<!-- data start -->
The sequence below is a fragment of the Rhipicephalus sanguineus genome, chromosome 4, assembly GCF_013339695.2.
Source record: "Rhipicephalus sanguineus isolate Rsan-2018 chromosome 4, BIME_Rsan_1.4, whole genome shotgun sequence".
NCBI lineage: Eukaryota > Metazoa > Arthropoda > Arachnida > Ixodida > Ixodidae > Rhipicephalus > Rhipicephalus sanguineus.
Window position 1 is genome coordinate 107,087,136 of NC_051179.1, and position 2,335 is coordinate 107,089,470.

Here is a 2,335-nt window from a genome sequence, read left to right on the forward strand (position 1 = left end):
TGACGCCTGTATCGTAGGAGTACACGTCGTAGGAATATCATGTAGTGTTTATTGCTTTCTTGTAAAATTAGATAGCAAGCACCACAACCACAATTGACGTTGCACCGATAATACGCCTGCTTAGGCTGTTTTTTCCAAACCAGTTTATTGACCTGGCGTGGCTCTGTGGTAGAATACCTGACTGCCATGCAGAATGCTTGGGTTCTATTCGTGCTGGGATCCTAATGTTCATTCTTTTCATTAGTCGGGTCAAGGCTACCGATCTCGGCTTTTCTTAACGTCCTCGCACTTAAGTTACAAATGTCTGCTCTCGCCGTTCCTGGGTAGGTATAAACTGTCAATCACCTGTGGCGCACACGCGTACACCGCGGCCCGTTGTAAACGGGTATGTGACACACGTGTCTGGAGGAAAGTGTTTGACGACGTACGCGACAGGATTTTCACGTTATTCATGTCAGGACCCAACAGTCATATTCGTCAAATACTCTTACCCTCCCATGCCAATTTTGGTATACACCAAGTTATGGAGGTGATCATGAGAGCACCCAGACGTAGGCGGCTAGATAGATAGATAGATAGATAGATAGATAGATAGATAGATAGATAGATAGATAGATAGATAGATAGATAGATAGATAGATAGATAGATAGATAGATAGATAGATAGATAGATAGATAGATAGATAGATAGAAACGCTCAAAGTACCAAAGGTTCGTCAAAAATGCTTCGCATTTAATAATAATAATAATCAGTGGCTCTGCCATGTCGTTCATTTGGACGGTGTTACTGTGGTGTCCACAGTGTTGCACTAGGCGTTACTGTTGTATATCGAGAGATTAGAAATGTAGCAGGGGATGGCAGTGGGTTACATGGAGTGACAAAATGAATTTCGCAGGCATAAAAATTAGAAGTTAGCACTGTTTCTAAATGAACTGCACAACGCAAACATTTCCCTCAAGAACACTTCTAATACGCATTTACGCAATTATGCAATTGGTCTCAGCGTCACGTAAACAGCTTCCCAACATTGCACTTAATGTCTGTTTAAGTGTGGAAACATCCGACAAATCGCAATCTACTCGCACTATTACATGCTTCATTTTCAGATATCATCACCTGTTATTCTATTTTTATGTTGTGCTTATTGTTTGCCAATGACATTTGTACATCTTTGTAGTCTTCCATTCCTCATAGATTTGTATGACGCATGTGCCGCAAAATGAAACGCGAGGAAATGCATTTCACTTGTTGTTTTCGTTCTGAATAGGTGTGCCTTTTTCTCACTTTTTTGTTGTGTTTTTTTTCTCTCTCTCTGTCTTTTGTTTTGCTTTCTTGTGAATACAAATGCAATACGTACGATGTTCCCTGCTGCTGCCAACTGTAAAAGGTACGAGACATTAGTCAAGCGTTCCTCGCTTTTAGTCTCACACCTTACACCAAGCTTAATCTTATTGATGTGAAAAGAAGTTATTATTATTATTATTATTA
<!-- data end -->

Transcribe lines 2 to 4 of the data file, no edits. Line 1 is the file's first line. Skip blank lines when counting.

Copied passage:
Source record: "Rhipicephalus sanguineus isolate Rsan-2018 chromosome 4, BIME_Rsan_1.4, whole genome shotgun sequence".
NCBI lineage: Eukaryota > Metazoa > Arthropoda > Arachnida > Ixodida > Ixodidae > Rhipicephalus > Rhipicephalus sanguineus.
Window position 1 is genome coordinate 107,087,136 of NC_051179.1, and position 2,335 is coordinate 107,089,470.